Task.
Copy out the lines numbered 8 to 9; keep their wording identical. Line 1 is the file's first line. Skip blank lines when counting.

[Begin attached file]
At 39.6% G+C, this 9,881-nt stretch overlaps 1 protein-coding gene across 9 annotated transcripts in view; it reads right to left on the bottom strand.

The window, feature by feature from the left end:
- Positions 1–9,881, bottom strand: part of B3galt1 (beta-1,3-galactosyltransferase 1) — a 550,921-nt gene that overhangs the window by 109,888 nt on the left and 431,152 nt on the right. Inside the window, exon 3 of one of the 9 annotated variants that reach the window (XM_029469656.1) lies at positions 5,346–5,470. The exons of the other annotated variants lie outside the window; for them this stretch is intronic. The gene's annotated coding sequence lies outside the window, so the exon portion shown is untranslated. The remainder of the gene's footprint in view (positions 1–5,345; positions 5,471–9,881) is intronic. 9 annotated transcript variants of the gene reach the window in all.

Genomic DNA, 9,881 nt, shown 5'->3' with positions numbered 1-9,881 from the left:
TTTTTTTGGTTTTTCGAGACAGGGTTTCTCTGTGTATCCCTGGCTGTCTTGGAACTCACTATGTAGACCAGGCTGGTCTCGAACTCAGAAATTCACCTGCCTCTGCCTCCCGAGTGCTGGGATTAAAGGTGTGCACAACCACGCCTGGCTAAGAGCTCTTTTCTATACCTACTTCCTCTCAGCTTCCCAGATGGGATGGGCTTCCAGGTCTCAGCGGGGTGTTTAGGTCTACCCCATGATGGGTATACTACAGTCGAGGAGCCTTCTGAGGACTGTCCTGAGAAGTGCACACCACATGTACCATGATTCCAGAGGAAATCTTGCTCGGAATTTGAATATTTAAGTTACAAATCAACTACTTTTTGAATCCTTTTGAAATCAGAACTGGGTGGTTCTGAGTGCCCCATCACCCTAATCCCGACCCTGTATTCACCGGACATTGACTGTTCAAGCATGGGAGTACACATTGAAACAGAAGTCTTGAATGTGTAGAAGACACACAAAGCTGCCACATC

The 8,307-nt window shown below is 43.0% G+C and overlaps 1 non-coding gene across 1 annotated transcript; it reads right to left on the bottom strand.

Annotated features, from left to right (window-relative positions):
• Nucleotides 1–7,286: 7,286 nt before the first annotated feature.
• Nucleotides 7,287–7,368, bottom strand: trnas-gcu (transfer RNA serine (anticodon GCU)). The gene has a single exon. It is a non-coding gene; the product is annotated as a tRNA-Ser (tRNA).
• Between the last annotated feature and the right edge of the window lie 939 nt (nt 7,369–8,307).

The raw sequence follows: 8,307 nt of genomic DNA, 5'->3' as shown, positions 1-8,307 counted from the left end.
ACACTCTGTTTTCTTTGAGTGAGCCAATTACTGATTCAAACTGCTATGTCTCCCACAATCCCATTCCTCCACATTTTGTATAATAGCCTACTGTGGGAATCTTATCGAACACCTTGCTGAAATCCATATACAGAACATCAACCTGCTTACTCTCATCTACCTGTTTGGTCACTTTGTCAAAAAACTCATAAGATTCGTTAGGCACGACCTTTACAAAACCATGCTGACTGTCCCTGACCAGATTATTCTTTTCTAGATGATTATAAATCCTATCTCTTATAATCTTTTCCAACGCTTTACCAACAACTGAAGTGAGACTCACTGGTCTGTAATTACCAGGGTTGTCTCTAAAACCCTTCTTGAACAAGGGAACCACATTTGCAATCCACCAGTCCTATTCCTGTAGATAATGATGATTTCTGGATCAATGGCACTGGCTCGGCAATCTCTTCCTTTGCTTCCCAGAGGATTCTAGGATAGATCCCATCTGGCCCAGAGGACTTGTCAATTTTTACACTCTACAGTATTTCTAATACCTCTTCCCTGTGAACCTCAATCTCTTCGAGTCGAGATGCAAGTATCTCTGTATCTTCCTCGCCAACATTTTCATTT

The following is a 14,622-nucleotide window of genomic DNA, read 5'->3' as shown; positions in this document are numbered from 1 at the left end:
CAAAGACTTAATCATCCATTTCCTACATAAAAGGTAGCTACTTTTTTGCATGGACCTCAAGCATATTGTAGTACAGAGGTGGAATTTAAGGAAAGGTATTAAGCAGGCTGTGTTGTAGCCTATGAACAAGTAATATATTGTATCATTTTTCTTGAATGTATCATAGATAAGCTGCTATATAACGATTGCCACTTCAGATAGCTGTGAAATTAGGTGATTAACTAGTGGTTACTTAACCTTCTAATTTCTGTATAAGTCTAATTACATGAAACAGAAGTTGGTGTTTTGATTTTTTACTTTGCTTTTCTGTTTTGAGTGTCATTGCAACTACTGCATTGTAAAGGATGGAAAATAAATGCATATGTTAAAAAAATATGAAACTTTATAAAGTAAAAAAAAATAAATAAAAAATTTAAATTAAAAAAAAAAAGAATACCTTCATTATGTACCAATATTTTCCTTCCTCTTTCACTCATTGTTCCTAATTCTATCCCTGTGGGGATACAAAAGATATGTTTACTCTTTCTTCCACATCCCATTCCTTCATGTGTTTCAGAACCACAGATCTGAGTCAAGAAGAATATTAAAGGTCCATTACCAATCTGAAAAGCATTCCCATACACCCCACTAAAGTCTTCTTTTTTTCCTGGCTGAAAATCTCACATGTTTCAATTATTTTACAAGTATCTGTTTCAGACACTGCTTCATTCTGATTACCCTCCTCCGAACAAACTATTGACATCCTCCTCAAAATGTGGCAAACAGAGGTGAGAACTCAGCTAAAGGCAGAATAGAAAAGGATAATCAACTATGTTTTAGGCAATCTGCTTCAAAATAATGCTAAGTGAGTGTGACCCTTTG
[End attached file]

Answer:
• Nucleotides 1–7,286: 7,286 nt before the first annotated feature.
• Nucleotides 7,287–7,368, bottom strand: trnas-gcu (transfer RNA serine (anticodon GCU)). The gene has a single exon. It is a non-coding gene; the product is annotated as a tRNA-Ser (tRNA).